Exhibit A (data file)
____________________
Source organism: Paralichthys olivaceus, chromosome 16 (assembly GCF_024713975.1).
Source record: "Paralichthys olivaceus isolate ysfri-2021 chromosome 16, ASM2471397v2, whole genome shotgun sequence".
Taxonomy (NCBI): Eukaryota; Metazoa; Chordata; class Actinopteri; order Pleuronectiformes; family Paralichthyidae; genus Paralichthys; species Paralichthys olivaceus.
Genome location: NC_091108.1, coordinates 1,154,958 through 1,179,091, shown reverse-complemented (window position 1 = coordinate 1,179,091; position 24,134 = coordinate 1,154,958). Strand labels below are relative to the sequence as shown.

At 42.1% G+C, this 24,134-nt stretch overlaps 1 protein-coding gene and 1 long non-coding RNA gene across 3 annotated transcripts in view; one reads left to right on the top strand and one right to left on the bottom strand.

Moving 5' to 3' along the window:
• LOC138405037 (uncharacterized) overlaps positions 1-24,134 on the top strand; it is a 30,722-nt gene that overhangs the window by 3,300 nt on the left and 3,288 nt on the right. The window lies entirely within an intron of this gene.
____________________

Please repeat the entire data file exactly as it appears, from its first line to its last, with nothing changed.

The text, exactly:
Source organism: Paralichthys olivaceus, chromosome 16 (assembly GCF_024713975.1).
Source record: "Paralichthys olivaceus isolate ysfri-2021 chromosome 16, ASM2471397v2, whole genome shotgun sequence".
Taxonomy (NCBI): Eukaryota; Metazoa; Chordata; class Actinopteri; order Pleuronectiformes; family Paralichthyidae; genus Paralichthys; species Paralichthys olivaceus.
Genome location: NC_091108.1, coordinates 1,154,958 through 1,179,091, shown reverse-complemented (window position 1 = coordinate 1,179,091; position 24,134 = coordinate 1,154,958). Strand labels below are relative to the sequence as shown.

At 42.1% G+C, this 24,134-nt stretch overlaps 1 protein-coding gene and 1 long non-coding RNA gene across 3 annotated transcripts in view; one reads left to right on the top strand and one right to left on the bottom strand.

Moving 5' to 3' along the window:
• LOC138405037 (uncharacterized) overlaps positions 1-24,134 on the top strand; it is a 30,722-nt gene that overhangs the window by 3,300 nt on the left and 3,288 nt on the right. The window lies entirely within an intron of this gene.